Cyclists in the capital have had their tyres punctured as a result of tacks strewn across the roads of Regent's Park

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Seven people have reported that their bike tyres have been punctured as a result of tacks in London’s Regent’s Park in the last fortnight.

The park in the centre of the capital is used by a reported 4,000 riders each week, and on two occasions in the previous two weeks tacks have been discovered on the flank of the roads which have led to the deflation of the tyres.

Punctures were reported at around 7am on the Outer Circle by Gloucester Gate on Friday, October 21, and previously in the Inner Circle on October 13.

The apparent intentional act coincides with increased tension in regards to the proposed Cycle Superhighway 11 route that cuts through the grounds of the park.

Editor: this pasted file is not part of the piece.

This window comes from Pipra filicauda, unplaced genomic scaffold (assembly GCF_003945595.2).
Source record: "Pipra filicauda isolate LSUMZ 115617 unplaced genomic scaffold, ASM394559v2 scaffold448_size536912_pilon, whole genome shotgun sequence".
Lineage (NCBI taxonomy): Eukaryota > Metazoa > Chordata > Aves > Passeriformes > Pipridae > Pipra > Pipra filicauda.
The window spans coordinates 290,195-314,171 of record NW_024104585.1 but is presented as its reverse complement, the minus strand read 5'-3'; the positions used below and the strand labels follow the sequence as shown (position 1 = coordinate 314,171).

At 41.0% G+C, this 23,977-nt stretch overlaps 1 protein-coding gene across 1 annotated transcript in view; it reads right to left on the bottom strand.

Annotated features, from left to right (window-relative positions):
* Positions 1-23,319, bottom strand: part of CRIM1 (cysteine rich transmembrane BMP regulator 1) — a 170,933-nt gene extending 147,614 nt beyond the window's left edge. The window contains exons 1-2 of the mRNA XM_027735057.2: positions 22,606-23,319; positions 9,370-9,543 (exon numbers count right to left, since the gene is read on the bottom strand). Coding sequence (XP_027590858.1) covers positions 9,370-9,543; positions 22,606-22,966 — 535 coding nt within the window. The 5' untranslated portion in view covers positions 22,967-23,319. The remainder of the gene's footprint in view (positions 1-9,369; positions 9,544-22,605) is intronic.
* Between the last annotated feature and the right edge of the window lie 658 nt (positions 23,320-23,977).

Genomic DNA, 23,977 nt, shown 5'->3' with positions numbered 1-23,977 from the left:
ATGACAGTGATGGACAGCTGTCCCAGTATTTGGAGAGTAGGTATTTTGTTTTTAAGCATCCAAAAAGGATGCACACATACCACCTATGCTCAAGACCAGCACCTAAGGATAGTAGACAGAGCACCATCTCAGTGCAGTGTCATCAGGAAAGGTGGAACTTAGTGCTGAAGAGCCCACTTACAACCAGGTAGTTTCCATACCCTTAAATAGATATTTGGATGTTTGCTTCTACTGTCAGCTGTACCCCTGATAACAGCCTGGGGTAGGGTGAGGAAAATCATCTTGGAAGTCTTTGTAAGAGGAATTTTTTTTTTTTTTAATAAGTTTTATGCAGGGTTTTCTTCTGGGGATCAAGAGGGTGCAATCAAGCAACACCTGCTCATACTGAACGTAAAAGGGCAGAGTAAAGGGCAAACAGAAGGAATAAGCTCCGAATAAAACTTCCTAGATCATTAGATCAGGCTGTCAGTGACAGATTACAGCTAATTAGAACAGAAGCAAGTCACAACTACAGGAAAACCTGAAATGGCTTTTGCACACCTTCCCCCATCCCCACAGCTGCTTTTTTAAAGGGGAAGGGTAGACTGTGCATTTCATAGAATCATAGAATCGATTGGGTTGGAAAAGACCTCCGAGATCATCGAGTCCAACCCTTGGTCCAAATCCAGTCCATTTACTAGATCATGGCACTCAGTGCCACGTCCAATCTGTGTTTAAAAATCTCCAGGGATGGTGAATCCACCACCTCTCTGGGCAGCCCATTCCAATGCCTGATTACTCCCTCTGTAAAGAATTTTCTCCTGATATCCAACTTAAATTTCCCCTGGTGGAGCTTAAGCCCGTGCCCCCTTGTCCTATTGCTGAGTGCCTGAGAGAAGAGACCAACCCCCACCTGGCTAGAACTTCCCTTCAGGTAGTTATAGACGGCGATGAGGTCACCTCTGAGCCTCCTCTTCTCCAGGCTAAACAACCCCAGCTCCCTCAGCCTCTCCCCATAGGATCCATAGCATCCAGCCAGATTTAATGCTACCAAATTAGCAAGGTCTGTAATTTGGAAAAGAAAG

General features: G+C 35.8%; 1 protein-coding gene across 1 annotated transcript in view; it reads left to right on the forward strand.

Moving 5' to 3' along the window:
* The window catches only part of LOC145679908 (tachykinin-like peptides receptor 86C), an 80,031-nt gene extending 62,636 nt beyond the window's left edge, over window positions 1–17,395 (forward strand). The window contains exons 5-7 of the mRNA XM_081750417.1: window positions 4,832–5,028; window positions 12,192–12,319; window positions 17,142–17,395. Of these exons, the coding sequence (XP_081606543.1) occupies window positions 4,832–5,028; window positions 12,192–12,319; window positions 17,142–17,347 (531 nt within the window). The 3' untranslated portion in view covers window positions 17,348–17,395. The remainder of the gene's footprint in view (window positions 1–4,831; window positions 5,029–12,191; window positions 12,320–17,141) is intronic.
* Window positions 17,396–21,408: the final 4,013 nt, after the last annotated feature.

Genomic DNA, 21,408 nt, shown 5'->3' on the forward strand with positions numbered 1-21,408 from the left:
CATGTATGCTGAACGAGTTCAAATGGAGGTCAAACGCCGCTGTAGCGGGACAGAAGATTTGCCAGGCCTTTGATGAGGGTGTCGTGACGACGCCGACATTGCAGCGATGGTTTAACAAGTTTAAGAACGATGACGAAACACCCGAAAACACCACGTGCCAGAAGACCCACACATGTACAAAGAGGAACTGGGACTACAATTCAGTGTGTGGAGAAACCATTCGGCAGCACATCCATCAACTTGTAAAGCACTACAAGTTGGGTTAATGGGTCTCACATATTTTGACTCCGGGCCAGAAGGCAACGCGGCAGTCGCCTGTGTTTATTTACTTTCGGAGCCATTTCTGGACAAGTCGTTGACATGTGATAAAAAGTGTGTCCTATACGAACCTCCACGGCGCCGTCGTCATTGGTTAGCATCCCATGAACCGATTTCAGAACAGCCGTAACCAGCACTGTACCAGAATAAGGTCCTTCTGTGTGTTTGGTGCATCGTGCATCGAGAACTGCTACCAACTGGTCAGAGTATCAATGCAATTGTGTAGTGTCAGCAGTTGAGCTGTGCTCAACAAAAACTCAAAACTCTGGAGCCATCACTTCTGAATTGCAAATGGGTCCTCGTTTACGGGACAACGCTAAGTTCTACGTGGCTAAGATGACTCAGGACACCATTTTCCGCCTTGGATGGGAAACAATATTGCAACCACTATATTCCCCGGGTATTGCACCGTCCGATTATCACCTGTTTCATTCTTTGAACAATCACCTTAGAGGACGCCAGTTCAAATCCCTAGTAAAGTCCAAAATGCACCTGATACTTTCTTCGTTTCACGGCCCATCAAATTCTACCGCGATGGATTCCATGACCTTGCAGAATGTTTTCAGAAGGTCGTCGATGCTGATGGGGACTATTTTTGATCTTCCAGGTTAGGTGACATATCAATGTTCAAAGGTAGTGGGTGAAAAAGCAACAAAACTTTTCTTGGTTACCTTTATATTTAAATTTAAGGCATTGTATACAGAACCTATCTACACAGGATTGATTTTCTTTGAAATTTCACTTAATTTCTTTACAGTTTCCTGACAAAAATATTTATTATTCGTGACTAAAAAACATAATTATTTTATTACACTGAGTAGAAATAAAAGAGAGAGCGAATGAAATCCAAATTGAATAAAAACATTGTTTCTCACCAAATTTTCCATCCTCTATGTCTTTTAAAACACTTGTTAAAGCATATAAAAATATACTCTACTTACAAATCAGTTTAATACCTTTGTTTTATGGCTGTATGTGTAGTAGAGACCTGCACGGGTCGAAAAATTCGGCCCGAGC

Such an act has happened across the south-east in the past few years, but mainly in sportives where local residents complain of being trapped. The incidences in the park has led one cyclist to refer to it as an “attack on Regent’s Park cyclists”.

>>> Controversial London Cycle Superhighway 11 plans given go-ahead

Justin McKie, chairman of Regent’s Park Cyclists, told the Evening Standard: “This is clearly anti-cycling. The tacks are being placed by the side of the road where cyclists often ride, you wouldn’t do that for anyone else.

“The reality is this is extremely dangerous. Cyclists tend to travel at around 20mph and if you fall there is a chance you will break your collarbone or worse.

“It’s made worse by the fact it is happening in a busy park where you have cars coming in the opposite direction, bollards in the road and people stepping out.”